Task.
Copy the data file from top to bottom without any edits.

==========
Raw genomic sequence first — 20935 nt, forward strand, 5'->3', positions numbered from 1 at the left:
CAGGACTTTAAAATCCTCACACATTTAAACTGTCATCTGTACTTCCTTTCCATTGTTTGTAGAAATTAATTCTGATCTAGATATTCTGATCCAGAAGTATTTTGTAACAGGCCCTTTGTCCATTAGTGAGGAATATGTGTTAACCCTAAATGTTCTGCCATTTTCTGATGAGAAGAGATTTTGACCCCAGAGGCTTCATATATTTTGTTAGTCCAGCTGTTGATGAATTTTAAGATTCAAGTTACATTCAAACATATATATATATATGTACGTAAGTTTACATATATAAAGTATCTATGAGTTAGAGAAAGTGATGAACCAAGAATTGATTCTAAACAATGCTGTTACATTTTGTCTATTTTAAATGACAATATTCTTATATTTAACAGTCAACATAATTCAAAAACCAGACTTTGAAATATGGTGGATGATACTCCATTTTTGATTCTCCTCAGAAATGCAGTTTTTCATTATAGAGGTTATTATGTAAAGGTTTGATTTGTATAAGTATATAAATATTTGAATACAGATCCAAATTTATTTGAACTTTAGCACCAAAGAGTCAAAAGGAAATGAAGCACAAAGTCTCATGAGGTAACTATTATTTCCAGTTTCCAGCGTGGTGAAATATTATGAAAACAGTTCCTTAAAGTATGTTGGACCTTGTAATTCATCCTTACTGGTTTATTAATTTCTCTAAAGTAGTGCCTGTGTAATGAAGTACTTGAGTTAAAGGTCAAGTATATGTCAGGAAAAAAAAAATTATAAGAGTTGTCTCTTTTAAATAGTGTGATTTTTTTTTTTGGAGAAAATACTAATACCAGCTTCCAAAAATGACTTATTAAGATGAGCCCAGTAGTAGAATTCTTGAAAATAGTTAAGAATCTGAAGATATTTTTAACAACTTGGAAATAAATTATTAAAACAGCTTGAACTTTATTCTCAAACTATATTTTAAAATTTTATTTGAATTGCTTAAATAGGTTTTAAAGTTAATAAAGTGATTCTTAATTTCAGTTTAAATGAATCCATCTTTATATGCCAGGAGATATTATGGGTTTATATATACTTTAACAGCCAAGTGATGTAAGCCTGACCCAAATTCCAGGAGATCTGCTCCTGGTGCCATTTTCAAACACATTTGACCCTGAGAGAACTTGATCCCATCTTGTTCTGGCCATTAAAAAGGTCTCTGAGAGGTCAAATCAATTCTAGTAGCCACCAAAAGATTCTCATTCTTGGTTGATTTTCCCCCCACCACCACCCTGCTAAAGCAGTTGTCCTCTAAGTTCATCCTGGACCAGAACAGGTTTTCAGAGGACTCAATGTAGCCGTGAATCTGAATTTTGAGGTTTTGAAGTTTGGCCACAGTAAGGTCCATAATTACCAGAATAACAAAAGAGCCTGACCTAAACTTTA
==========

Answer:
Raw genomic sequence first — 20935 nt, forward strand, 5'->3', positions numbered from 1 at the left:
CAGGACTTTAAAATCCTCACACATTTAAACTGTCATCTGTACTTCCTTTCCATTGTTTGTAGAAATTAATTCTGATCTAGATATTCTGATCCAGAAGTATTTTGTAACAGGCCCTTTGTCCATTAGTGAGGAATATGTGTTAACCCTAAATGTTCTGCCATTTTCTGATGAGAAGAGATTTTGACCCCAGAGGCTTCATATATTTTGTTAGTCCAGCTGTTGATGAATTTTAAGATTCAAGTTACATTCAAACATATATATATATATGTACGTAAGTTTACATATATAAAGTATCTATGAGTTAGAGAAAGTGATGAACCAAGAATTGATTCTAAACAATGCTGTTACATTTTGTCTATTTTAAATGACAATATTCTTATATTTAACAGTCAACATAATTCAAAAACCAGACTTTGAAATATGGTGGATGATACTCCATTTTTGATTCTCCTCAGAAATGCAGTTTTTCATTATAGAGGTTATTATGTAAAGGTTTGATTTGTATAAGTATATAAATATTTGAATACAGATCCAAATTTATTTGAACTTTAGCACCAAAGAGTCAAAAGGAAATGAAGCACAAAGTCTCATGAGGTAACTATTATTTCCAGTTTCCAGCGTGGTGAAATATTATGAAAACAGTTCCTTAAAGTATGTTGGACCTTGTAATTCATCCTTACTGGTTTATTAATTTCTCTAAAGTAGTGCCTGTGTAATGAAGTACTTGAGTTAAAGGTCAAGTATATGTCAGGAAAAAAAAAATTATAAGAGTTGTCTCTTTTAAATAGTGTGATTTTTTTTTTTGGAGAAAATACTAATACCAGCTTCCAAAAATGACTTATTAAGATGAGCCCAGTAGTAGAATTCTTGAAAATAGTTAAGAATCTGAAGATATTTTTAACAACTTGGAAATAAATTATTAAAACAGCTTGAACTTTATTCTCAAACTATATTTTAAAATTTTATTTGAATTGCTTAAATAGGTTTTAAAGTTAATAAAGTGATTCTTAATTTCAGTTTAAATGAATCCATCTTTATATGCCAGGAGATATTATGGGTTTATATATACTTTAACAGCCAAGTGATGTAAGCCTGACCCAAATTCCAGGAGATCTGCTCCTGGTGCCATTTTCAAACACATTTGACCCTGAGAGAACTTGATCCCATCTTGTTCTGGCCATTAAAAAGGTCTCTGAGAGGTCAAATCAATTCTAGTAGCCACCAAAAGATTCTCATTCTTGGTTGATTTTCCCCCCACCACCACCCTGCTAAAGCAGTTGTCCTCTAAGTTCATCCTGGACCAGAACAGGTTTTCAGAGGACTCAATGTAGCCGTGAATCTGAATTTTGAGGTTTTGAAGTTTGGCCACAGTAAGGTCCATAATTACCAGAATAACAAAAGAGCCTGACCTAAACTTTA